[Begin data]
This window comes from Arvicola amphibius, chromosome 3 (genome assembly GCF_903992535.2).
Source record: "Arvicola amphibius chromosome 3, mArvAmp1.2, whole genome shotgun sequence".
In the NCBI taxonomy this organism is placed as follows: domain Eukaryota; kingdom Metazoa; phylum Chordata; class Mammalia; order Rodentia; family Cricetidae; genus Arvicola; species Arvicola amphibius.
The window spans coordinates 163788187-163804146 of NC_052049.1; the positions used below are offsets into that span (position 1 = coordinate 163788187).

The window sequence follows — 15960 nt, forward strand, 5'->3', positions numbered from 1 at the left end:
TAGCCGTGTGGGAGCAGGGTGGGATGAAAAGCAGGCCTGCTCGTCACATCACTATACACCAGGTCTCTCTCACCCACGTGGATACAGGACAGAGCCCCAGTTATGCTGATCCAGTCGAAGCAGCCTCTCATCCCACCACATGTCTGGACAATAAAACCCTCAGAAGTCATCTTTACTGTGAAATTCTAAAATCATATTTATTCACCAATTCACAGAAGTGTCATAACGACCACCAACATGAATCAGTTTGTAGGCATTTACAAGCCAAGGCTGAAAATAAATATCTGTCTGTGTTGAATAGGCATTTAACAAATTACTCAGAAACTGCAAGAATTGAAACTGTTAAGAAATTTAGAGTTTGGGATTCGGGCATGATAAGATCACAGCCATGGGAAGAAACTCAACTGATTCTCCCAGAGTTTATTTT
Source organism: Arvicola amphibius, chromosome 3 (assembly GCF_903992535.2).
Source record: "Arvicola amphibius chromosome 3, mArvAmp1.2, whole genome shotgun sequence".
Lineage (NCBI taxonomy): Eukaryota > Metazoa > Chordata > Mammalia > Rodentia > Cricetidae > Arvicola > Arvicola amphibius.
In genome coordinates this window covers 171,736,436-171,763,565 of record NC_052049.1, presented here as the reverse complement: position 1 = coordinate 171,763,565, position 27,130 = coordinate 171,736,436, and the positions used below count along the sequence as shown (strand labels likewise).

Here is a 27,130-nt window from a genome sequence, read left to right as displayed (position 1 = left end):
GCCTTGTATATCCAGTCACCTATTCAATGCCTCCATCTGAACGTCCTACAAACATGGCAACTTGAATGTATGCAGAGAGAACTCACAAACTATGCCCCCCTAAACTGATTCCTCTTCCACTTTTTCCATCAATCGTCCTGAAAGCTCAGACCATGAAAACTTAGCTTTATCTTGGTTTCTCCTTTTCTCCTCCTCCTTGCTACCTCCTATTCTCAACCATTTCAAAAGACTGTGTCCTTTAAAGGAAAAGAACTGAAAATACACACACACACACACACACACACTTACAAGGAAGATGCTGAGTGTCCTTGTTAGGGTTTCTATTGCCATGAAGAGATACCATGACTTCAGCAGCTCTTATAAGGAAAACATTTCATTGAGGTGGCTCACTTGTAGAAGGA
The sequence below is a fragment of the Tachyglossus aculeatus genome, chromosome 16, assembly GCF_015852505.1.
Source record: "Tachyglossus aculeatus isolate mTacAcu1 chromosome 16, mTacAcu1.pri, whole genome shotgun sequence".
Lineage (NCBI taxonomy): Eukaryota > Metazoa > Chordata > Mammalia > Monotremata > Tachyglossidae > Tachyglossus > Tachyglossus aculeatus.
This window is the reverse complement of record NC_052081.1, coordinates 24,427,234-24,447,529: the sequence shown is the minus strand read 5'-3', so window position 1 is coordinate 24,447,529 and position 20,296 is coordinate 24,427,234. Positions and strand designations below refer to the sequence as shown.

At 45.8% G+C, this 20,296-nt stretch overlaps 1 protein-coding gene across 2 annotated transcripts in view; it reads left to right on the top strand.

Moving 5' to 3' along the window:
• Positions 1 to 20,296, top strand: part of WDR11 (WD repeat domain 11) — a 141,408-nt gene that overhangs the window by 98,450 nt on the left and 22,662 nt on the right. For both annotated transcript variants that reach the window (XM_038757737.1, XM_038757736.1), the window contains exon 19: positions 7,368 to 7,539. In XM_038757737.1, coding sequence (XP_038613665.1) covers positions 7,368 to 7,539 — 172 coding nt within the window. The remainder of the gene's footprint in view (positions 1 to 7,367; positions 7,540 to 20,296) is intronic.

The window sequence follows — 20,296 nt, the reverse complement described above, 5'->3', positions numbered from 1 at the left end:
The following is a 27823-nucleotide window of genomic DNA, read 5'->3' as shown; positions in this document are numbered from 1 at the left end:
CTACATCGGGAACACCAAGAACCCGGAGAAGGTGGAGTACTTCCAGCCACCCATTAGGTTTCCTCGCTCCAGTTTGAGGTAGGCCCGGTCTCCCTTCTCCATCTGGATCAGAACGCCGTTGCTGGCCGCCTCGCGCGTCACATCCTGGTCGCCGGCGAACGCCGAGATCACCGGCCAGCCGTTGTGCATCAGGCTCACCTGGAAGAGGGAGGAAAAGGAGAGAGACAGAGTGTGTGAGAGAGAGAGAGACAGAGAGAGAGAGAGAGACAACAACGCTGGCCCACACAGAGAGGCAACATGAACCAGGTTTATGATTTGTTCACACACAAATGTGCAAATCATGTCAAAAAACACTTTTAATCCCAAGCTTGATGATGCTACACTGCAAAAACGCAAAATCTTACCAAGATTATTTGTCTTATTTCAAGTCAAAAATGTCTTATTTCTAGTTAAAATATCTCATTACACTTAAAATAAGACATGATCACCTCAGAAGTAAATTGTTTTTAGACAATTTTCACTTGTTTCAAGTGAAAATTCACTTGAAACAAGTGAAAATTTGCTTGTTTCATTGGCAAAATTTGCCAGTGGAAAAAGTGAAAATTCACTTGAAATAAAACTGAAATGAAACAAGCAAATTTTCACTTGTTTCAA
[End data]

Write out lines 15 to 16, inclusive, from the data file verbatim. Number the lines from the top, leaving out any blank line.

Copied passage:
Lineage (NCBI taxonomy): Eukaryota > Metazoa > Chordata > Mammalia > Monotremata > Tachyglossidae > Tachyglossus > Tachyglossus aculeatus.
This window is the reverse complement of record NC_052081.1, coordinates 24,427,234-24,447,529: the sequence shown is the minus strand read 5'-3', so window position 1 is coordinate 24,447,529 and position 20,296 is coordinate 24,427,234. Positions and strand designations below refer to the sequence as shown.